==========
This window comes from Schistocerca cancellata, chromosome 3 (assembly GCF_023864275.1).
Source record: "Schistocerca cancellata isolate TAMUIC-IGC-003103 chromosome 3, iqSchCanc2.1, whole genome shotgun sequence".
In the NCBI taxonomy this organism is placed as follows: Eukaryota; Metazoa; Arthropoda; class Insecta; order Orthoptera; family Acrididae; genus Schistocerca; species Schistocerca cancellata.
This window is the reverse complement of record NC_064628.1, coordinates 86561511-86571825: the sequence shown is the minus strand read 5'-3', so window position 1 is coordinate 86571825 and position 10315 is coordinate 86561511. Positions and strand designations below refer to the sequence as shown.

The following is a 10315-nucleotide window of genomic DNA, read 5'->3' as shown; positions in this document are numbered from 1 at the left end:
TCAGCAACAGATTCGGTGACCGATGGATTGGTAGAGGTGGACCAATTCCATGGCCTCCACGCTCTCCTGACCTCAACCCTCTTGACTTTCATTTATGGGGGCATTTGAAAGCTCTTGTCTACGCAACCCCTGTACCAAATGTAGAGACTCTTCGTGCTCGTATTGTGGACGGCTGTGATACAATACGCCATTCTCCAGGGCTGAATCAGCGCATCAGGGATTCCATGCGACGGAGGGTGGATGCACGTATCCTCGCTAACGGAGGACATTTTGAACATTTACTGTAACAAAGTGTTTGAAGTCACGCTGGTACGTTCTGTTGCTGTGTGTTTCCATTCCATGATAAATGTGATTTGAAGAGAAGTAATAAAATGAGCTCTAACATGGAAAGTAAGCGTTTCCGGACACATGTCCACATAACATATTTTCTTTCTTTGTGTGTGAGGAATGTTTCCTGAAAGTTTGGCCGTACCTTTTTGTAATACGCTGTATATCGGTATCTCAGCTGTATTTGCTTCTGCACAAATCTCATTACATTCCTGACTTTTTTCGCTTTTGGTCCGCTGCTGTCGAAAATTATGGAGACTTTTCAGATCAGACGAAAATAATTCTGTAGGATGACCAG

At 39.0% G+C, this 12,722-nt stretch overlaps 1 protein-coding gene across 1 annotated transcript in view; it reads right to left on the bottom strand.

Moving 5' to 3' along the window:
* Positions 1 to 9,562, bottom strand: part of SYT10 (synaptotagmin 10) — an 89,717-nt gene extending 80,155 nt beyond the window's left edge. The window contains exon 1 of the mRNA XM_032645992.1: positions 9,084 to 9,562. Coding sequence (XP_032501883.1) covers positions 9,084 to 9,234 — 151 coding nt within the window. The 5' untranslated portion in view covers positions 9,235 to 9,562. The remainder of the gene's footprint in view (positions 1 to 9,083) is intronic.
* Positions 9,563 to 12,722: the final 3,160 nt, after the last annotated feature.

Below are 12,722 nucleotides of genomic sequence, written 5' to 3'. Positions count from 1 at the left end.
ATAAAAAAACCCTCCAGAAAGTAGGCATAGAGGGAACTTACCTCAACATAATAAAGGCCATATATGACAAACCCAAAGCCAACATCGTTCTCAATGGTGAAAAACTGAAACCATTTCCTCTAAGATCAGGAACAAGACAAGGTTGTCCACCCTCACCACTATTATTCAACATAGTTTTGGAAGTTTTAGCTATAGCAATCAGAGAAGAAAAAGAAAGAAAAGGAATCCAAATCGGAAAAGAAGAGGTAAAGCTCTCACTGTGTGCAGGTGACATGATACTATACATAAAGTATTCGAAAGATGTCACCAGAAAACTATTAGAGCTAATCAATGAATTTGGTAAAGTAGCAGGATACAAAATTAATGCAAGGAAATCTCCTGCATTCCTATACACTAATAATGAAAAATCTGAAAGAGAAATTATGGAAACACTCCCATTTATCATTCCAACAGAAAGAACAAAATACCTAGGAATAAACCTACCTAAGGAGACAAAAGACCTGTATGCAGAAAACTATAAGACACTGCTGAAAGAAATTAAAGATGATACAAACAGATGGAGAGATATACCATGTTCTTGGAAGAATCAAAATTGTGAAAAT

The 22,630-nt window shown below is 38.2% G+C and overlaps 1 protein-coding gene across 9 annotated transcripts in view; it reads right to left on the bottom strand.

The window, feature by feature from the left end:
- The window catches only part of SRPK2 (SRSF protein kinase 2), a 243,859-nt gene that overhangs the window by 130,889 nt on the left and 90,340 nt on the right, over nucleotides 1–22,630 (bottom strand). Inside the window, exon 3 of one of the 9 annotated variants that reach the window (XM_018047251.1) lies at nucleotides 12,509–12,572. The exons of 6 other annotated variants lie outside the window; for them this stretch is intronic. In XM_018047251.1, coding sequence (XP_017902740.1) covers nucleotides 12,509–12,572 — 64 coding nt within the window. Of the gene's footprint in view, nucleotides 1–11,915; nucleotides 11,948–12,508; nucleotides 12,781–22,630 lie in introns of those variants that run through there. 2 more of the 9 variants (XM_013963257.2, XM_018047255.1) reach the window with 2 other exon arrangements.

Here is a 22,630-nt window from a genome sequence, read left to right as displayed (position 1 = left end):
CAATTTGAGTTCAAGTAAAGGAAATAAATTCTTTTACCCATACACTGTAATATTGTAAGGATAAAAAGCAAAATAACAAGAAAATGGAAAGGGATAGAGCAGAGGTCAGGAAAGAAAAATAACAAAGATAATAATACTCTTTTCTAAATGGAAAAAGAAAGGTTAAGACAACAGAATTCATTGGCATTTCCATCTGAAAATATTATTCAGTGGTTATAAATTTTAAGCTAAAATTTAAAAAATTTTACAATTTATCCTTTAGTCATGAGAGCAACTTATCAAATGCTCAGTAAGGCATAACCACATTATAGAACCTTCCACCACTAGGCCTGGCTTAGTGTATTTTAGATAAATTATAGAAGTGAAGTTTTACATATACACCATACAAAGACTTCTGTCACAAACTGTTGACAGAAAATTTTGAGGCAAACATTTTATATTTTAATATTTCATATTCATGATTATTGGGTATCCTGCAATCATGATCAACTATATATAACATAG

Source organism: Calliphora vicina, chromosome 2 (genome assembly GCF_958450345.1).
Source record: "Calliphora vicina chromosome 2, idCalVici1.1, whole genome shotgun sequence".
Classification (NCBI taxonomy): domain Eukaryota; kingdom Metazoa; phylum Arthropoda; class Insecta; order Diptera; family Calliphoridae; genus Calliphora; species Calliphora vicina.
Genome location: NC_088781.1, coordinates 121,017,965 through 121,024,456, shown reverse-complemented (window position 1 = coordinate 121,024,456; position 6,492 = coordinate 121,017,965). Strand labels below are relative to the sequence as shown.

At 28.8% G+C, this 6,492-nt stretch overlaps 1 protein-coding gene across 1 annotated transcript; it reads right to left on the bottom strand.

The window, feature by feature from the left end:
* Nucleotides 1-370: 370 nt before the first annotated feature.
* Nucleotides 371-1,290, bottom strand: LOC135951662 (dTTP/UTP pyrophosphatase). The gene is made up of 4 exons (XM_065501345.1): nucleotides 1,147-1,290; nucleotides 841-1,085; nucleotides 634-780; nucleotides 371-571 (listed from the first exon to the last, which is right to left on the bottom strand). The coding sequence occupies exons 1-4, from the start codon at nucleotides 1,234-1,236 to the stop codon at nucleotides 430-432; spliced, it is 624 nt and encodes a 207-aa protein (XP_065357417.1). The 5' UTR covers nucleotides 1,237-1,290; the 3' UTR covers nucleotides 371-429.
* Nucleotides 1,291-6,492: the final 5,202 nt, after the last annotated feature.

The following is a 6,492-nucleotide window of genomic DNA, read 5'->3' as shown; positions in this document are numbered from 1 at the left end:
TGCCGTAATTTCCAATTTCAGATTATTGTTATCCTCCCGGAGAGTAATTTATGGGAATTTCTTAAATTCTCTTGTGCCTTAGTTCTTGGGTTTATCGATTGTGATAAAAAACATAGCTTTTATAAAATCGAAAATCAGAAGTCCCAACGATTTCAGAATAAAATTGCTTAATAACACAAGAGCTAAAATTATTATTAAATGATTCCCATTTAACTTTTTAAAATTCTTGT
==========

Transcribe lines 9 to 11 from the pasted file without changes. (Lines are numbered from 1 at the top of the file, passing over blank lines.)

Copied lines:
* Positions 1 to 9,562, bottom strand: part of SYT10 (synaptotagmin 10) — an 89,717-nt gene extending 80,155 nt beyond the window's left edge. The window contains exon 1 of the mRNA XM_032645992.1: positions 9,084 to 9,562. Coding sequence (XP_032501883.1) covers positions 9,084 to 9,234 — 151 coding nt within the window. The 5' untranslated portion in view covers positions 9,235 to 9,562. The remainder of the gene's footprint in view (positions 1 to 9,083) is intronic.
* Positions 9,563 to 12,722: the final 3,160 nt, after the last annotated feature.

Below are 12,722 nucleotides of genomic sequence, written 5' to 3'. Positions count from 1 at the left end.